From Acapulco, Mexico, at a meeting of the American Geophysical Union
During the 1930s, immense clouds of dust wafting over the Great Plains blocked so much sunlight that temperatures there were significantly lower than normal during summer months, a new analysis suggests.
From 1930 to 1938, an extended drought transformed the central United States into the Dust Bowl of popular legend. That dry spell, like many others that have struck the United States, occurred during a lengthy La Niña, when sea-surface temperatures in the central Pacific were cooler than normal (SN: 8/10/02, p. 85).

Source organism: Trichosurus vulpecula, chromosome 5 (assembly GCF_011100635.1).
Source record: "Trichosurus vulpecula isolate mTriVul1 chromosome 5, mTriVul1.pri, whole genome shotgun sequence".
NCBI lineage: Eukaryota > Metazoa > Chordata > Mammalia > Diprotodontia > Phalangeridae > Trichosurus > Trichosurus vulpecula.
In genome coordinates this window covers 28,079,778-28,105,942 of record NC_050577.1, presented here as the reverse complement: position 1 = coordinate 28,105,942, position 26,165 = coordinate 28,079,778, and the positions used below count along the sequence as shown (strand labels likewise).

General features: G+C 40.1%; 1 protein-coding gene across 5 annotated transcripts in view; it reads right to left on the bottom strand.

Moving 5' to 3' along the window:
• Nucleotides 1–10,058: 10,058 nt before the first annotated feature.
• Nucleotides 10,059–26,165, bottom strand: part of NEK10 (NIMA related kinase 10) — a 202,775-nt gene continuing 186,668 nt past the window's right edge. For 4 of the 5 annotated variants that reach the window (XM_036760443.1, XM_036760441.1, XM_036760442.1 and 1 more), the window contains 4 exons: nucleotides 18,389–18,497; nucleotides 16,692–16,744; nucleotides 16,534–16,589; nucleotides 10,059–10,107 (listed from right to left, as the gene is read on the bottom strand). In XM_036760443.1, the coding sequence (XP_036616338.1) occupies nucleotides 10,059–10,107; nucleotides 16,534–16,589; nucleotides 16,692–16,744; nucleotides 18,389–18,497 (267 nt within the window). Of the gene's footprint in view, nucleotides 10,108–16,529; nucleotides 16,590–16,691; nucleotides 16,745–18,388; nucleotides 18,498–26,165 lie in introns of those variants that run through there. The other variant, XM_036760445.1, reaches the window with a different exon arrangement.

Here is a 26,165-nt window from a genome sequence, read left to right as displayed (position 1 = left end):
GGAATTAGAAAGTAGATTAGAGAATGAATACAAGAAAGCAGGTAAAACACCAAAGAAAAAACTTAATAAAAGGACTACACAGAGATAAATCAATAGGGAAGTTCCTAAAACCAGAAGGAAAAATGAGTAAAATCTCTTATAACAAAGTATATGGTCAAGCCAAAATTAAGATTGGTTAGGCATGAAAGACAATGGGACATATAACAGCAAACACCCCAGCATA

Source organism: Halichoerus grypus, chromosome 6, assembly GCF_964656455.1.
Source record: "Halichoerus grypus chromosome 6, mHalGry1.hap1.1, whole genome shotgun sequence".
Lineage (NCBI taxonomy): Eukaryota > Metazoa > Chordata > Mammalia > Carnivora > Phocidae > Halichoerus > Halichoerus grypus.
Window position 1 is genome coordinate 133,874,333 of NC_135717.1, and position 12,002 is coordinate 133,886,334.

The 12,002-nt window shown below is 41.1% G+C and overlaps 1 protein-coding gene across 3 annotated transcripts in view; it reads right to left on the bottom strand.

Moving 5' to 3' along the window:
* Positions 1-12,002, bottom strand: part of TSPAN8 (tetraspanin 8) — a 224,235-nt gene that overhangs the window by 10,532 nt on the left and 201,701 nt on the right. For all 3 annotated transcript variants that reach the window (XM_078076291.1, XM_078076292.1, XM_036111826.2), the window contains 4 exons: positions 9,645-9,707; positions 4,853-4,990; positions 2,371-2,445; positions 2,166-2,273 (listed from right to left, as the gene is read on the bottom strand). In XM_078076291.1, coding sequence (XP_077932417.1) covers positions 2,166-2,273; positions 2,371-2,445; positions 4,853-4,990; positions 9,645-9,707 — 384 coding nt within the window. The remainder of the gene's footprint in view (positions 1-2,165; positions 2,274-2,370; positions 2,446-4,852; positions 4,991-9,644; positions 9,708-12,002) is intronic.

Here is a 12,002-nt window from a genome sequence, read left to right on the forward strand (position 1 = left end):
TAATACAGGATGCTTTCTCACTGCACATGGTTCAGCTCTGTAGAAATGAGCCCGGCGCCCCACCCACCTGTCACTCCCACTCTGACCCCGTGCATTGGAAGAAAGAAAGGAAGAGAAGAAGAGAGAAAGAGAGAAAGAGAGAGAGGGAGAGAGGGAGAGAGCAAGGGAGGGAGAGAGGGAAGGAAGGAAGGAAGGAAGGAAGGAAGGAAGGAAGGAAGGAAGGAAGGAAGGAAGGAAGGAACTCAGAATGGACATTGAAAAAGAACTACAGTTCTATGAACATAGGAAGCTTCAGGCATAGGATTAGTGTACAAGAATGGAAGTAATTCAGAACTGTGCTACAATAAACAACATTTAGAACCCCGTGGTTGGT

Travis A. O'Brien, a climatologist at the University of California, Santa Cruz, and his colleagues used a computer model to estimate the effect of airborne dust on the midwestern climate. To create the appropriate weather patterns in their simulations, the researchers forced their model to follow the sea-surface temperatures re